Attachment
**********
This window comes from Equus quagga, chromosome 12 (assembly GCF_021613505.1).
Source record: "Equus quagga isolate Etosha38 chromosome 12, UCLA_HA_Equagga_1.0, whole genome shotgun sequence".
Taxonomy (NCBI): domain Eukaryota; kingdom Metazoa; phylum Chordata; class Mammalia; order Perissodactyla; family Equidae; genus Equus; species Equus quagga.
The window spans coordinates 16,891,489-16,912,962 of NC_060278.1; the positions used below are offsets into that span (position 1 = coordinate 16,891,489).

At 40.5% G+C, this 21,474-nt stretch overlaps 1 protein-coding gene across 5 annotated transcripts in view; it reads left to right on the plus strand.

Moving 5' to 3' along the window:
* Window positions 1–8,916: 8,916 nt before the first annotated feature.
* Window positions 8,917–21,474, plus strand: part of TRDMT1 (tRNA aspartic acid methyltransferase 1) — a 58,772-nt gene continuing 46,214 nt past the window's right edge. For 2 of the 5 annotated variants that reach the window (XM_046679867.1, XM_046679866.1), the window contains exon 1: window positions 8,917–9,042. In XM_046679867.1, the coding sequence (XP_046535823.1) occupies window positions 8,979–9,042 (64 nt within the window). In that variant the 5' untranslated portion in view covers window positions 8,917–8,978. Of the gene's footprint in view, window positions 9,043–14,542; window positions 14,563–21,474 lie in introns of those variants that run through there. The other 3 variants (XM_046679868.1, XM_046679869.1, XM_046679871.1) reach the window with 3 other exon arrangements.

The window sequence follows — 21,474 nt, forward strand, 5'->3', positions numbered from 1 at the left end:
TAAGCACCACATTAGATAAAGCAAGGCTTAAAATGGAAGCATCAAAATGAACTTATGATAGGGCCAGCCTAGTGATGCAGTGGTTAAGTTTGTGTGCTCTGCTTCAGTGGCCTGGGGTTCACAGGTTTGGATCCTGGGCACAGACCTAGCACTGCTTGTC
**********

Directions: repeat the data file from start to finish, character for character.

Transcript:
This window comes from Equus quagga, chromosome 12 (assembly GCF_021613505.1).
Source record: "Equus quagga isolate Etosha38 chromosome 12, UCLA_HA_Equagga_1.0, whole genome shotgun sequence".
Taxonomy (NCBI): domain Eukaryota; kingdom Metazoa; phylum Chordata; class Mammalia; order Perissodactyla; family Equidae; genus Equus; species Equus quagga.
The window spans coordinates 16,891,489-16,912,962 of NC_060278.1; the positions used below are offsets into that span (position 1 = coordinate 16,891,489).

At 40.5% G+C, this 21,474-nt stretch overlaps 1 protein-coding gene across 5 annotated transcripts in view; it reads left to right on the plus strand.

Moving 5' to 3' along the window:
* Window positions 1–8,916: 8,916 nt before the first annotated feature.
* Window positions 8,917–21,474, plus strand: part of TRDMT1 (tRNA aspartic acid methyltransferase 1) — a 58,772-nt gene continuing 46,214 nt past the window's right edge. For 2 of the 5 annotated variants that reach the window (XM_046679867.1, XM_046679866.1), the window contains exon 1: window positions 8,917–9,042. In XM_046679867.1, the coding sequence (XP_046535823.1) occupies window positions 8,979–9,042 (64 nt within the window). In that variant the 5' untranslated portion in view covers window positions 8,917–8,978. Of the gene's footprint in view, window positions 9,043–14,542; window positions 14,563–21,474 lie in introns of those variants that run through there. The other 3 variants (XM_046679868.1, XM_046679869.1, XM_046679871.1) reach the window with 3 other exon arrangements.

The window sequence follows — 21,474 nt, forward strand, 5'->3', positions numbered from 1 at the left end:
TAAGCACCACATTAGATAAAGCAAGGCTTAAAATGGAAGCATCAAAATGAACTTATGATAGGGCCAGCCTAGTGATGCAGTGGTTAAGTTTGTGTGCTCTGCTTCAGTGGCCTGGGGTTCACAGGTTTGGATCCTGGGCACAGACCTAGCACTGCTTGTC